Frontiers of economic research

Christian Dippel, Robert Gold, Stephan Heblich, Rodrigo Pinto, 12 April 2017

Finding exogenous variables to establish control mechanisms is difficult outside of randomised control trials. This column shows that under certain circumstances, it is possible to separate out the causal effect of an unknown variable on the observed and unobserved variables. When applied to trade exposure and voter sentiment for populist parties, the model is largely accurate and gives the surprising finding that 170% of the total effect of trade exposure on populist voting is explained by labour markets, meaning that trade exposure’s other effects on voting – those that do not run through labour markets – are politically moderating.

Sagit Bar-Gill, Neil Gandal, 10 April 2017

Online echo chambers – in which people engage only with others that share, and media that reflect, their opinions and biases – have become an area of concern in the wake of last year’s startling political upsets. This column investigates how users navigate and explore an online content space. Highly social users and younger users are most likely to get caught in echo chambers, while opinion leaders are less likely to get caught. Reducing the visibility of content popularity information, such as ‘like’ and ‘view’ counts, may help mitigate echo chamber effects. 

Steven Durlauf, 08 April 2017

Kenneth Arrow, co-recipient of the 1972 Nobel Memorial Prize in Economic Sciences, passed away in February. This column outlines the ideas of one of the transcendent minds in the history of economics. The author, holder of a chair named in Arrow’s honour, notes that while his contributions were central in creating much of what constitutes modern quantitative social science, he was always profoundly aware of the limitations of the edifice, constantly seeking to challenge and broaden economic theory.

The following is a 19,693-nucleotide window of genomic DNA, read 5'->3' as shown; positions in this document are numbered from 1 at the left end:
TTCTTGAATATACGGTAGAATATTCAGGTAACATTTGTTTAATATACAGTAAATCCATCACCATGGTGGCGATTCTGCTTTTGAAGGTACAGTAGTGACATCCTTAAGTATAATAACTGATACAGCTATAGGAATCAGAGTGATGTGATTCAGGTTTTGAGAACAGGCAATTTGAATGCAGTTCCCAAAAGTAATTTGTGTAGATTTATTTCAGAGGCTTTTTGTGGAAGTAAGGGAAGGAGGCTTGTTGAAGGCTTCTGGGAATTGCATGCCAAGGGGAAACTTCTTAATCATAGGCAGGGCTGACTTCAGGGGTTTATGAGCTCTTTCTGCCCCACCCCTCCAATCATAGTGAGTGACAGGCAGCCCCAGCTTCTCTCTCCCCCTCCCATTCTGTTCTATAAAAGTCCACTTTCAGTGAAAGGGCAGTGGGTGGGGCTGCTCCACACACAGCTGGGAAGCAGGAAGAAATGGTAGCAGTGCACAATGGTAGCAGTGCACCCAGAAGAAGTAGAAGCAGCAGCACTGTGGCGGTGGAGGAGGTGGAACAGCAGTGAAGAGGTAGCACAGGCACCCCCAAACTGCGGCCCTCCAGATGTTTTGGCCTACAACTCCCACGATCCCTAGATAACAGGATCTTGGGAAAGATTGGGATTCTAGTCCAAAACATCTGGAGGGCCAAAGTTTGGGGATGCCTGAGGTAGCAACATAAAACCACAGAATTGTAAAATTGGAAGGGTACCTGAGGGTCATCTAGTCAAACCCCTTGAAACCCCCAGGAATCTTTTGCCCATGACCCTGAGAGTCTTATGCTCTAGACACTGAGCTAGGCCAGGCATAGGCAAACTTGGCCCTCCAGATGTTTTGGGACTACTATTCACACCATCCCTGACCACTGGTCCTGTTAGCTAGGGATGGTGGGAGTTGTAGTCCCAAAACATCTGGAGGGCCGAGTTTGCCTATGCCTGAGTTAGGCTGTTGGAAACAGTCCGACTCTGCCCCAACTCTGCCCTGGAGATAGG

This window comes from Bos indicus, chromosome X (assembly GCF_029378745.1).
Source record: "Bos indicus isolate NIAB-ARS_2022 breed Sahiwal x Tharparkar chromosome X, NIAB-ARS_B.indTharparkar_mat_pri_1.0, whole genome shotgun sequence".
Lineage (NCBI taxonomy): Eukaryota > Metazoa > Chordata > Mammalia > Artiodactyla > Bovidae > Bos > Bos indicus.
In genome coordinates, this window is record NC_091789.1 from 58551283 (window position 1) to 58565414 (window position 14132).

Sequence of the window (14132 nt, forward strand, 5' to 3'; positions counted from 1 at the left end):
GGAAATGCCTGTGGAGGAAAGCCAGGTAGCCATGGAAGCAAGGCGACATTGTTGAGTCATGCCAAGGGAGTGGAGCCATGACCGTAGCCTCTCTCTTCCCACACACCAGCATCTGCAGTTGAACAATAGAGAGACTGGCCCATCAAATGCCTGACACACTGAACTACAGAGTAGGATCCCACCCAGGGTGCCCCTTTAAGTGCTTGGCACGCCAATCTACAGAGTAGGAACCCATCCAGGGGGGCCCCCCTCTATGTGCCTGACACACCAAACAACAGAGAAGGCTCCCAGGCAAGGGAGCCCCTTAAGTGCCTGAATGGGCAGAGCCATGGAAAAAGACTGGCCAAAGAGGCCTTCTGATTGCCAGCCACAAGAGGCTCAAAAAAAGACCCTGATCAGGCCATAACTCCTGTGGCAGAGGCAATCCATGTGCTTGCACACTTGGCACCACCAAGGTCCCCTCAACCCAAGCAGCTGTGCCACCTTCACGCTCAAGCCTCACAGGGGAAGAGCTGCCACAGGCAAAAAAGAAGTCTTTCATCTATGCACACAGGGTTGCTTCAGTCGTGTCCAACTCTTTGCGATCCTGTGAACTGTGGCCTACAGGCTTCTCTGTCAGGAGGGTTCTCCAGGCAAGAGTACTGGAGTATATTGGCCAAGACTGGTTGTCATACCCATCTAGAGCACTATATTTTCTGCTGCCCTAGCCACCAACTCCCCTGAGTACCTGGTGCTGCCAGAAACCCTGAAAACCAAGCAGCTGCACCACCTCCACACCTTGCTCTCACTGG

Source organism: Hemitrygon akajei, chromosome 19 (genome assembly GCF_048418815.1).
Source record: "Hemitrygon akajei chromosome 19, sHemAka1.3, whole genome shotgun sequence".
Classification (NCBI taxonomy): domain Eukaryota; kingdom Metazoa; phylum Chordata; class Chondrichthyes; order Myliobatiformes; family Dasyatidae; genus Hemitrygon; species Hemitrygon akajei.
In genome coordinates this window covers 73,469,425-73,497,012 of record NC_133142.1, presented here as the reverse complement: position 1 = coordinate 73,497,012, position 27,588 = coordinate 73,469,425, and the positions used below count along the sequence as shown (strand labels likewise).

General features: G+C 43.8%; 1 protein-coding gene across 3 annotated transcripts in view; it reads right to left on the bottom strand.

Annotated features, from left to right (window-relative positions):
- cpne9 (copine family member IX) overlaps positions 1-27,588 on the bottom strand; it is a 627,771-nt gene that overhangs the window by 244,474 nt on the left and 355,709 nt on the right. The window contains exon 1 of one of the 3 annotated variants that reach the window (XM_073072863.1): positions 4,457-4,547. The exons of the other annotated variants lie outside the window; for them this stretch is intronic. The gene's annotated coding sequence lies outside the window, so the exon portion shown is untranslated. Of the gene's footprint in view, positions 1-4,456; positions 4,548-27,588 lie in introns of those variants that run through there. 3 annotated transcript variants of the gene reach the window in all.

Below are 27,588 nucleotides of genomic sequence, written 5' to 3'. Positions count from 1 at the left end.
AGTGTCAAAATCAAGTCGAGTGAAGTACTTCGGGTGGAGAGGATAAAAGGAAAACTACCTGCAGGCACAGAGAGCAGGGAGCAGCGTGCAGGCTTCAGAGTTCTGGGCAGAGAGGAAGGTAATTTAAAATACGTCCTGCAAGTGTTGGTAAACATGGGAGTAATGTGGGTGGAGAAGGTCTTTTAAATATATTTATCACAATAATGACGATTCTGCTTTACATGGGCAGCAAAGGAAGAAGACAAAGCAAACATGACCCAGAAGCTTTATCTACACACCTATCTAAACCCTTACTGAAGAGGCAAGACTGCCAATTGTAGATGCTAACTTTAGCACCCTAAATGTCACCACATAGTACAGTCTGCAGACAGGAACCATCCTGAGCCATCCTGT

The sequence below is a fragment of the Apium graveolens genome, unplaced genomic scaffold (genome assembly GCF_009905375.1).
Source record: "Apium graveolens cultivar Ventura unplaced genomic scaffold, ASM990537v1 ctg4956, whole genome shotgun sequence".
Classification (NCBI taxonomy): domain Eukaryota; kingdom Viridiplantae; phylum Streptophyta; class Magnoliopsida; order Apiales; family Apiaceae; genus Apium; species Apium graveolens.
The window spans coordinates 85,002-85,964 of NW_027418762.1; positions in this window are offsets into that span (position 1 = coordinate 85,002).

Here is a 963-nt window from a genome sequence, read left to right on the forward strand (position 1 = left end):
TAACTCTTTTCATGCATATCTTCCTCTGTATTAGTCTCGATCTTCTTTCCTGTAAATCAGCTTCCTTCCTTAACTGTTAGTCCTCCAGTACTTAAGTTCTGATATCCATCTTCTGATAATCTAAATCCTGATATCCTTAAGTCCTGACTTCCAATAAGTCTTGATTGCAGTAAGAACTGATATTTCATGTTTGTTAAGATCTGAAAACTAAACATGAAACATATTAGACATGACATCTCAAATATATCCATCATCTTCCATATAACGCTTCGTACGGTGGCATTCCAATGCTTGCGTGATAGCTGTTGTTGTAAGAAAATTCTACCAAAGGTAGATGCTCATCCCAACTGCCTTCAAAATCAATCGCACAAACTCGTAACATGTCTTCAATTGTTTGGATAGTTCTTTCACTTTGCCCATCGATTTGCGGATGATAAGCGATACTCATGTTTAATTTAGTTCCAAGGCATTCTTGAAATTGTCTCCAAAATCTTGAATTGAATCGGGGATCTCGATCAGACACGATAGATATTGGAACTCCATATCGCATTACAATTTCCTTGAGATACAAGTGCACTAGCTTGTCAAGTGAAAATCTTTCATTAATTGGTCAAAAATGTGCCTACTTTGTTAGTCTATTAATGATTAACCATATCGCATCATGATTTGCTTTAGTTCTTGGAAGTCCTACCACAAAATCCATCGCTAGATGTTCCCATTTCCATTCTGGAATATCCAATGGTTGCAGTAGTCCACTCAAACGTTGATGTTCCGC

Wouter den Haan, Martin Ellison, Ethan Ilzetzki, Michael McMahon, Ricardo Reis, 30 March 2017

Are quantitative measures of subjective wellbeing reliable enough to provide insights into empirical macroeconomic analysis, and should they influence the objectives of macroeconomic policy? The latest Centre for Macroeconomics and CEPR expert survey finds a reasonable amount of openness to wellbeing measures among European macroeconomists. On balance, though, there remains a strong sense that while these measures merit further research, we are a long way off reaching a point where they are widely accepted and sufficiently reliable for macroeconomic analysis and policymaking.

Stelios Michalopoulos, Elias Papaioannou, 08 March 2017

Over the past decades, economists working on growth have ‘rediscovered’ the importance of history, leading to the emergence of a vibrant, far-reaching inter-disciplinary stream of work. This column introduces the third and final eBook in our three-part series which examines key themes in this emergent literature and discusses the impact they have on our understanding of the long-run influence of historical events on current economics. This volume focuses on the Americas and Europe and examines how events from history have helped shape their post-war economic identities.

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